“At a little before 4 o’clock General Lee shook hands with General Grant, bowed to the other officers, and with Colonel Marshall left the room. One after another we followed, and passed out to the porch. Lee signaled to his orderly to bring up his horse, and while the animal was being bridled the general stood on the lowest step and gazed sadly in the direction of the valley beyond where his army lay – now an army of prisoners. He smote his hands together a number of times in an absent sort of way; seemed not to see the group of Union officers in the yard who rose respectfully at his approach, and appeared unconscious of everything about him. All appreciated the sadness that overwhelmed him, and he had the personal sympathy of every one who beheld him at this supreme moment of trial. The approach of his horse seemed to recall him from his reverie, and he at once mounted. General Grant now stepped down from the porch, and, moving toward him, saluted him by raising his hat. He was followed in this act of courtesy by all our officers present; Lee raised his hat respectfully, and rode off to break the sad news to the brave fellows whom he had so long commanded.” ~Unknown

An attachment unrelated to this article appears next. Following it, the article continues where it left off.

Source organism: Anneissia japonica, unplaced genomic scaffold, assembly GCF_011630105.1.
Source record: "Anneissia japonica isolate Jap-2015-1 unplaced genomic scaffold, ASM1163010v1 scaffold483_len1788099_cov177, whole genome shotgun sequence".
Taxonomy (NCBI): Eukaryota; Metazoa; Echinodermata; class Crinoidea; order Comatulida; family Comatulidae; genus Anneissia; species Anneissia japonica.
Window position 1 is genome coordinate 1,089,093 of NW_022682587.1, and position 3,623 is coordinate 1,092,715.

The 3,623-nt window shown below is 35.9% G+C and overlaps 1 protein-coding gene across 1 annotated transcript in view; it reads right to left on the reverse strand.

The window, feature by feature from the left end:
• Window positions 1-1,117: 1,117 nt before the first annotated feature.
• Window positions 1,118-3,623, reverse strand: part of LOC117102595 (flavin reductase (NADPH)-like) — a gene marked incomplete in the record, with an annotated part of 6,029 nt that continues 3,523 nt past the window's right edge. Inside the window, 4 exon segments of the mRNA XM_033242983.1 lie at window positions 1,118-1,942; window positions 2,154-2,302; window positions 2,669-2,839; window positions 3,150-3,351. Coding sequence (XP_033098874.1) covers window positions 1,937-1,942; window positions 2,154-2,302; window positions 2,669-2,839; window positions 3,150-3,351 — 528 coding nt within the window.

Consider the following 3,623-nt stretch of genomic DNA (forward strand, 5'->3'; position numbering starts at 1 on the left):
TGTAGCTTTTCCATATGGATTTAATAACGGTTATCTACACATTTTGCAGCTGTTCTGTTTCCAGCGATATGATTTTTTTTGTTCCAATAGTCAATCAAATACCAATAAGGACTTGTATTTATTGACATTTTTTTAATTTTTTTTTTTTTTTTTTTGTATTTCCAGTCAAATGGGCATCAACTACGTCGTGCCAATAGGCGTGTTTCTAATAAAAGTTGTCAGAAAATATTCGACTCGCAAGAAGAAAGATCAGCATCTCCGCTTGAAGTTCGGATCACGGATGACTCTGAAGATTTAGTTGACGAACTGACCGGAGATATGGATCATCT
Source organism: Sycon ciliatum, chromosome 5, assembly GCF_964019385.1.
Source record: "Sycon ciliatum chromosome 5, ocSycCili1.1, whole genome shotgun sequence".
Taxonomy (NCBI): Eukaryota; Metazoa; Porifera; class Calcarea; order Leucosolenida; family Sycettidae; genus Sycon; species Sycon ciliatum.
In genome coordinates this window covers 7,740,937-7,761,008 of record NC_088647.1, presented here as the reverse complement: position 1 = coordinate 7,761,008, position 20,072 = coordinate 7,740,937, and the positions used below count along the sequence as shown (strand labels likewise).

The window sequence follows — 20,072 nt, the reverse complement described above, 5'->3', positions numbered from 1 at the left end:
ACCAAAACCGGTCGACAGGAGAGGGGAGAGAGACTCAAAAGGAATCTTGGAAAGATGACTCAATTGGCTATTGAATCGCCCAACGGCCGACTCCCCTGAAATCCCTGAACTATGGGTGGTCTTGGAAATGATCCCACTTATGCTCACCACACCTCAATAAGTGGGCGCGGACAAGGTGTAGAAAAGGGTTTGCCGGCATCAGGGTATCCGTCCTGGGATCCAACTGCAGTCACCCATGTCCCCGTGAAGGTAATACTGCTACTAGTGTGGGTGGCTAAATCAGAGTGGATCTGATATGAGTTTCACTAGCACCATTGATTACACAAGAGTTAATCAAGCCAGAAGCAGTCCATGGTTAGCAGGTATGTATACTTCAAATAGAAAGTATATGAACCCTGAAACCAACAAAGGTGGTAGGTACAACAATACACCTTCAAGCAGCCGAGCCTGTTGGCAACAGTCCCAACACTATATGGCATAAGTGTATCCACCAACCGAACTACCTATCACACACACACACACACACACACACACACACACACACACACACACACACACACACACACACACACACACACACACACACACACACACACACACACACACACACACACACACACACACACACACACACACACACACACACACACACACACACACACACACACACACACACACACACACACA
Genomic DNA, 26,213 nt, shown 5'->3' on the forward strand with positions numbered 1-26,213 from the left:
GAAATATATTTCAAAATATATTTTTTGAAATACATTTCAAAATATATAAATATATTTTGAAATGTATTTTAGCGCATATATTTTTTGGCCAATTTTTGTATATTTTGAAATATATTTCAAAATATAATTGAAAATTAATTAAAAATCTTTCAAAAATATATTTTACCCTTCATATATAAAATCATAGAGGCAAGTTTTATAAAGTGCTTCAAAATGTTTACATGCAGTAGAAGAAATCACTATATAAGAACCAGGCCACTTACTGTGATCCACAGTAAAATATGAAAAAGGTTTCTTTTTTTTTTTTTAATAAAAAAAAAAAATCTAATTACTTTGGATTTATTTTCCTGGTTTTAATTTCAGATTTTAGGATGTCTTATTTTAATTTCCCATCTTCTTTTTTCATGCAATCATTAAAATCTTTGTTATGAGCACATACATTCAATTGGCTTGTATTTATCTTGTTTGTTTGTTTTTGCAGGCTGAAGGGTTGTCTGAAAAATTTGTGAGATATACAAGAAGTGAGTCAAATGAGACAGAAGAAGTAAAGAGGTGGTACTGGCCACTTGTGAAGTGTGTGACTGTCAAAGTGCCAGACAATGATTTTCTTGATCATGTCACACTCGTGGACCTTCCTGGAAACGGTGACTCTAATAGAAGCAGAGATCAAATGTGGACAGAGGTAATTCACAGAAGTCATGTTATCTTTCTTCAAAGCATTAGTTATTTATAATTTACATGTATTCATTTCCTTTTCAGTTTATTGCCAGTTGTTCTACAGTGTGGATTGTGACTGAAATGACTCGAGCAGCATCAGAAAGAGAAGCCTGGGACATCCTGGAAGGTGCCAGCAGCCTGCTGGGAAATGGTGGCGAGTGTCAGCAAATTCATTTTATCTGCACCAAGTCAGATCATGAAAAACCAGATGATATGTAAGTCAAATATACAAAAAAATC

“…our Division got the word attention, and an order was read to the effect that Genl Robt E. Lee had surrendered the Army of Northern Va to the Army of the Potomac commanded by Genl Ulysses S. Grant. It did not take us by surprise for we had been looking for it for some days. But when we knew it to be a sure thing what a loud, long glorious shout went up. Then the first thing I knew I was rolling in the mud and several of Co “K” boys piled on top and wallowed me in the mud and themselves too pulled one another about, tripped them up. In fact I never seen a crazier set of fellows anywhere before or since. I cannot tell what all was done but I do know that I had to work for two good hours getting the mud off of me. All was busy doing something and such confusion and carrying on was never seen in so short a time. Then the artillery opened. I think there was not one piece but what belched forth the glad tidings, those that were captured and all. It was one continual roar for miles and miles.” ~ Daniel Chisholm
It is done. The greatest army of the South has now surrendered, and it’s widely believed that those remaining will soon do likewise. But this not the end of our journey. We must rise in the morning and continue with these last events.
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Sources: “Surrender at Appomattox, 1865,” EyeWitness to History, http://www.eyewitnesstohistory.com (1997).
The Civil War Notebook of Daniel Chisholm: A Chronicle of Daily Life in the Union Army 1864-1865